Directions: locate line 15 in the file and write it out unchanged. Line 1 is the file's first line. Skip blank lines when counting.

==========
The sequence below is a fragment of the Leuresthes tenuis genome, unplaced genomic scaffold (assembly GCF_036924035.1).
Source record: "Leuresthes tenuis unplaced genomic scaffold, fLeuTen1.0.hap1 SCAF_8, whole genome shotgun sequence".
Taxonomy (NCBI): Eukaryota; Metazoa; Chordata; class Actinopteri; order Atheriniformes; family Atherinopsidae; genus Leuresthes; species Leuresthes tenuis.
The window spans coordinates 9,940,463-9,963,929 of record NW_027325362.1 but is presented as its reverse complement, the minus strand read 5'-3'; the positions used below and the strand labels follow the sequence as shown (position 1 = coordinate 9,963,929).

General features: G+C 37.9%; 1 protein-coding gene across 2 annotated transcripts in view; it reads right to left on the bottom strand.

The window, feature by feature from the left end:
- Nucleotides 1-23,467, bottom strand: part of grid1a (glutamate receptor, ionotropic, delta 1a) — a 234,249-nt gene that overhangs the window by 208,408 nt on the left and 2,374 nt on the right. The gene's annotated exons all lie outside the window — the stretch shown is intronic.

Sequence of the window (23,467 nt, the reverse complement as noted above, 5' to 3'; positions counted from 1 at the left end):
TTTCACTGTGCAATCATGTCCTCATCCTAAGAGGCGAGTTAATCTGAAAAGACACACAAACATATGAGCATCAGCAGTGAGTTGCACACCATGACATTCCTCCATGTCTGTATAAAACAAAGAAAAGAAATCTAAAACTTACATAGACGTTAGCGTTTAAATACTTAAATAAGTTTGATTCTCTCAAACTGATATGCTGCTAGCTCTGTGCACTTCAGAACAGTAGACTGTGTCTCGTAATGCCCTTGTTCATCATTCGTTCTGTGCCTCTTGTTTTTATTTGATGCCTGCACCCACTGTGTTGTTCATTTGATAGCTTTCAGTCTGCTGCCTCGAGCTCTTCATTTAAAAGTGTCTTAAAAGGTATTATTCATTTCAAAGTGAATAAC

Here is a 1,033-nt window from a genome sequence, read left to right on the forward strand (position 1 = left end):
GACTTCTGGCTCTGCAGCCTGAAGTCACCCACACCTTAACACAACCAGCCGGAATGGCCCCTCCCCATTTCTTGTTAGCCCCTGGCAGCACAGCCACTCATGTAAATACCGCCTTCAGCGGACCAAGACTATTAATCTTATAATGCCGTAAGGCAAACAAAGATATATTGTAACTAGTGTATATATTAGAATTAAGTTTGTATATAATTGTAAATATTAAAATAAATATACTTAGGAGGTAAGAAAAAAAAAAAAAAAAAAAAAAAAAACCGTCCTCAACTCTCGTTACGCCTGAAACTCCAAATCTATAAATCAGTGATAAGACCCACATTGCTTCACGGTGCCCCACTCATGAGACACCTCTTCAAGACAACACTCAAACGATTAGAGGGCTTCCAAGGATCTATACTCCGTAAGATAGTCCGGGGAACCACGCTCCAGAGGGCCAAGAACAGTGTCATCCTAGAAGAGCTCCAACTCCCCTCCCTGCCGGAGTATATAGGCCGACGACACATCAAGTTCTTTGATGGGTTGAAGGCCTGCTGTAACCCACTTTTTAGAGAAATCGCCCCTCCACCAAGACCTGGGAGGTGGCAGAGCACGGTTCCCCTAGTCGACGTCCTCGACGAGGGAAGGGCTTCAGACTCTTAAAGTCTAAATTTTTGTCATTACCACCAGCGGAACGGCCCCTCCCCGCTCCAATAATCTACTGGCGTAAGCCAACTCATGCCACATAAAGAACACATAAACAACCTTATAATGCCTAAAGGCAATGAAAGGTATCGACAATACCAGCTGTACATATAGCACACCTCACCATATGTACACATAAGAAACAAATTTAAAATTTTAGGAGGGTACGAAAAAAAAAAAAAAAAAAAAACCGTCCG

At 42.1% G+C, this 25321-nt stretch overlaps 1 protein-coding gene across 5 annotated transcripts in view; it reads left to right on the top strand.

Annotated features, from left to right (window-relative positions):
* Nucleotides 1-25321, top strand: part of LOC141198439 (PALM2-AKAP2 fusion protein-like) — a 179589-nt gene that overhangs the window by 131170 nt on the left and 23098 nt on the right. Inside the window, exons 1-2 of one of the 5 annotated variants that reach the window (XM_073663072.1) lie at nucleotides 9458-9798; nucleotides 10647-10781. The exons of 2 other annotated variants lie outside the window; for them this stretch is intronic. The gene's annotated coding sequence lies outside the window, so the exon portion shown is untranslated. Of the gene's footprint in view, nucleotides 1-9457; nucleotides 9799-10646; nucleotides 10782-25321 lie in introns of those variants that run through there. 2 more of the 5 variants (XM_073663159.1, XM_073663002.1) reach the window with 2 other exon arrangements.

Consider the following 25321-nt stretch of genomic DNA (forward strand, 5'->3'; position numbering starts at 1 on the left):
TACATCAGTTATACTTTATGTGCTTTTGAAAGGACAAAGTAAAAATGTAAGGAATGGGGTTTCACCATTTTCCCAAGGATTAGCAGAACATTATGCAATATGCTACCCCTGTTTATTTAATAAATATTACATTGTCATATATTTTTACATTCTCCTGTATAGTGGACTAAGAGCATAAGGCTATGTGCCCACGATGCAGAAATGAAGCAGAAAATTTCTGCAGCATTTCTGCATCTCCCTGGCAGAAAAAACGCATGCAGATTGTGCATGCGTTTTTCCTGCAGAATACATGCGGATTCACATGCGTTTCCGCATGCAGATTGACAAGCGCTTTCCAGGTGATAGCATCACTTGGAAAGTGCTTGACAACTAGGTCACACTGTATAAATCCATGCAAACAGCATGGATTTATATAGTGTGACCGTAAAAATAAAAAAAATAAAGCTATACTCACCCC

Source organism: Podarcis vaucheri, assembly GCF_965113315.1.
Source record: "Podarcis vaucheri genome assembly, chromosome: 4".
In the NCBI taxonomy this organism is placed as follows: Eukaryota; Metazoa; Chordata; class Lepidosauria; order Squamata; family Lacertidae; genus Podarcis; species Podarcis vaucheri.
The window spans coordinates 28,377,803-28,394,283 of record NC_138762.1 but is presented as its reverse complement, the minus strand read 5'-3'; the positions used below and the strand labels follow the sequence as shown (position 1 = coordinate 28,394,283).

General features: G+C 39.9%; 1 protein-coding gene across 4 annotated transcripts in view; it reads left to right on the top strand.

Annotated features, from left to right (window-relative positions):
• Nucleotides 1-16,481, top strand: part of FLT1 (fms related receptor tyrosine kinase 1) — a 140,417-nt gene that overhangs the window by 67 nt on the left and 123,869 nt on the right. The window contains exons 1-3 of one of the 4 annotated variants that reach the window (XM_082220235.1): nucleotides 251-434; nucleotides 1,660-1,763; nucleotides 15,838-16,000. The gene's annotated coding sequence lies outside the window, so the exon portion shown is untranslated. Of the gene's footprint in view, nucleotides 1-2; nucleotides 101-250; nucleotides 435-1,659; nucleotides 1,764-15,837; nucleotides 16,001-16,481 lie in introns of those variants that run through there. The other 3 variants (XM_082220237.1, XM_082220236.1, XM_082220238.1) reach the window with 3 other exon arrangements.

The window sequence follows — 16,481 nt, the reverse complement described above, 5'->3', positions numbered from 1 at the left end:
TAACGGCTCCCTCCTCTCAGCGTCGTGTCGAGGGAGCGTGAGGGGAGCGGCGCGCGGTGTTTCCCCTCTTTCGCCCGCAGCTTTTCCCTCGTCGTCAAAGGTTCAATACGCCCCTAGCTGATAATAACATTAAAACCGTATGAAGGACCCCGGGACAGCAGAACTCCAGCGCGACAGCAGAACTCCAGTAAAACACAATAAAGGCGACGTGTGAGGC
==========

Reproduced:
Consider the following 25321-nt stretch of genomic DNA (forward strand, 5'->3'; position numbering starts at 1 on the left):